Lots of talk in the news about alternative energy. I’m skeptical of Bush’s newfound passion for clean energy (much less his oops, I didn’t mean to cut funding and force dozens of layoffs at the National Renewable Energy Laboratory explanation), but money for renewables is money for renewables. That’s certainly better than no money spent investigating true long-term solutions. I’m equally skeptical about the “let’s get off of Mideast Oil” rationale, but as usual, Dilbert says it best.
What worries me even more is that we’re not also going to focus on reducing consumption. In the long-term, I’m pretty optimistic – there is tons of energy to be had from renewable resources, and I do believe we’ll figure out ways to harness it in relatively benign ways. But most of the alternatives being bandied about aren’t magical solutions without downsides. Solar panels take considerable energy to create, install, and maintain. Dams destroy fisheries and ecosystems. Biofuels use arable land, and sometimes actual food products, along with the pesticides and water use that come with any large-scale agribusiness. Thus, overly simplistic statements from the President like, “All of a sudden, you know, we may be in the energy business by being able to grow grass on the ranch! And have it harvested and converted into energy. That’s what’s close to happening,” simply aren’t encouraging for those who care about things other than poking Saudi Arabia in the eye.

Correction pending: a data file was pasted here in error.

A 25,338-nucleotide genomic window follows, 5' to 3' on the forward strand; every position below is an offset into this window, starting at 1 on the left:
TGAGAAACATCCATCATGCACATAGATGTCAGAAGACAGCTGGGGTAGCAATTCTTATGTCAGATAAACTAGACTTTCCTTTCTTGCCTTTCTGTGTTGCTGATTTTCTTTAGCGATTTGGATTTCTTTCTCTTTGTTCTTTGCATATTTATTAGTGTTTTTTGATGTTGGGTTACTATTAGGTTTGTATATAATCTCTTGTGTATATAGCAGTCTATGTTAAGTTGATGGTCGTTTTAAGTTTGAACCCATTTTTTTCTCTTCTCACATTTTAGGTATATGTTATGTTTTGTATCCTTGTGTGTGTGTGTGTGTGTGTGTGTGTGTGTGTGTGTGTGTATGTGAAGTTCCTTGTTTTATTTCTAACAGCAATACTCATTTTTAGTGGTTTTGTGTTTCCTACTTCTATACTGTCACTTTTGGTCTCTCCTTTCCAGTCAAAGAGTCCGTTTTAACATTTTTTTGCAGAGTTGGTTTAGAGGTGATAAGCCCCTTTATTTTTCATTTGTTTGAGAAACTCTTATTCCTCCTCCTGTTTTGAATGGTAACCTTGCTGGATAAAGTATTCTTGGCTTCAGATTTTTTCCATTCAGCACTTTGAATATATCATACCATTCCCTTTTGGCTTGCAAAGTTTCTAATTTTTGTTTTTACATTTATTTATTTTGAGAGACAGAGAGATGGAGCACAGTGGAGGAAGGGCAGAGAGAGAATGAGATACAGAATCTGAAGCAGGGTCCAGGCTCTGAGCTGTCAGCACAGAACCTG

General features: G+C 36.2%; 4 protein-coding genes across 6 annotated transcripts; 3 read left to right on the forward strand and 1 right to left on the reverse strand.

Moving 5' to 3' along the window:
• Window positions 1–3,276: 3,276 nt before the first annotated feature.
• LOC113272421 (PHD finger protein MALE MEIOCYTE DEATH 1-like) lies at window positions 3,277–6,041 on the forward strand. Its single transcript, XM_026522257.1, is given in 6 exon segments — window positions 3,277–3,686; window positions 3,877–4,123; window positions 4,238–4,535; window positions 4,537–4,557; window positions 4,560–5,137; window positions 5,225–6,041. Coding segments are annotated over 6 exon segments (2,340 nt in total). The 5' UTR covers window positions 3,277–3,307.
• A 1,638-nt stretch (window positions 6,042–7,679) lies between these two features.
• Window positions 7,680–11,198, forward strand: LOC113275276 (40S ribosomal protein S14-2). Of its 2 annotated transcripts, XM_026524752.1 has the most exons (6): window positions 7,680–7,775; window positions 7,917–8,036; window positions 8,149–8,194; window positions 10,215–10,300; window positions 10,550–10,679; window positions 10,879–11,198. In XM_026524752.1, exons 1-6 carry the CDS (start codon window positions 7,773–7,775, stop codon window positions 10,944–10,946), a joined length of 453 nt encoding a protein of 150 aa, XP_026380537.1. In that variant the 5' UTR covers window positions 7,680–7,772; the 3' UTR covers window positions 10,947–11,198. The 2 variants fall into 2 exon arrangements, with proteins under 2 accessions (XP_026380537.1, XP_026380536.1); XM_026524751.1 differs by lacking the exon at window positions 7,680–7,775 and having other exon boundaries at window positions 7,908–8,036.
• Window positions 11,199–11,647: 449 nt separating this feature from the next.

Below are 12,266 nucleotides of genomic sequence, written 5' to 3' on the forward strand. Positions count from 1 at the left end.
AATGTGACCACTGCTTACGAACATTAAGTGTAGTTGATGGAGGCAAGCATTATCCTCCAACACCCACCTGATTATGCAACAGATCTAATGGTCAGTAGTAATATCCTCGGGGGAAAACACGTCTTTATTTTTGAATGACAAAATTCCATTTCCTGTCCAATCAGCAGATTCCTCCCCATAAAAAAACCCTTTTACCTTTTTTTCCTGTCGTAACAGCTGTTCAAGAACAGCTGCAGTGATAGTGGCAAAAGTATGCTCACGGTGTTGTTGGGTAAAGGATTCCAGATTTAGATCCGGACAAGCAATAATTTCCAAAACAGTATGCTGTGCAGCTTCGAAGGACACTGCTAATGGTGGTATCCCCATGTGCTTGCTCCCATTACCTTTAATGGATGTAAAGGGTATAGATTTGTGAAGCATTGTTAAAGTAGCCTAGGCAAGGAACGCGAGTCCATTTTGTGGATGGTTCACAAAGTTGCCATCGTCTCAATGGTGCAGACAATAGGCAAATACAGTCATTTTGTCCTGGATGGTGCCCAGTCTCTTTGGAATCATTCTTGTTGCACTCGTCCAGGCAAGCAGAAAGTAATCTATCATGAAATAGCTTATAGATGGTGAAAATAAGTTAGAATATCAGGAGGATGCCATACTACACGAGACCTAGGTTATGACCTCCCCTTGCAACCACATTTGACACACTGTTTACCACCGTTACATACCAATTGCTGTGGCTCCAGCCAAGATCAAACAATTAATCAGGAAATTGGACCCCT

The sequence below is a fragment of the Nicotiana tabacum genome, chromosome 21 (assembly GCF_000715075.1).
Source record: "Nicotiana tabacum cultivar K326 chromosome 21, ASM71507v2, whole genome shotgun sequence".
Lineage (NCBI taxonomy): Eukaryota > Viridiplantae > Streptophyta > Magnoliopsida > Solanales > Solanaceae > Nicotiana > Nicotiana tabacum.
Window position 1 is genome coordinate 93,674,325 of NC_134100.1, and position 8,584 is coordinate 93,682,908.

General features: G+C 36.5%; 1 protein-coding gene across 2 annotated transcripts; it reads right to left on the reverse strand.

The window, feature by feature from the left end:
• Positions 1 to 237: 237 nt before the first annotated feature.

In the lifetime of anyone reading this article, we will do massive damage to the world, both environmentally and politically, by regarding thoughtless, uncontrolled, and heavily subsidized energy use as the major underpinning of our happiness. Before recent events, this is exactly what the President believed. When asked at a press conference about conservation, his press secretary stated it baldly:
Has he really changed his mind? The SUV presidential motocades toodling around DC make me think not. It isn’t weak to minimize and conserve, but that’s certainly not the message being sent. We don’t need to freeze to death. We don’t have to give up going places. It is at least worth considering that living a more creative life rather than solving problems through greater energy use would actually increase our overall satisfaction. That’s the American way in my book.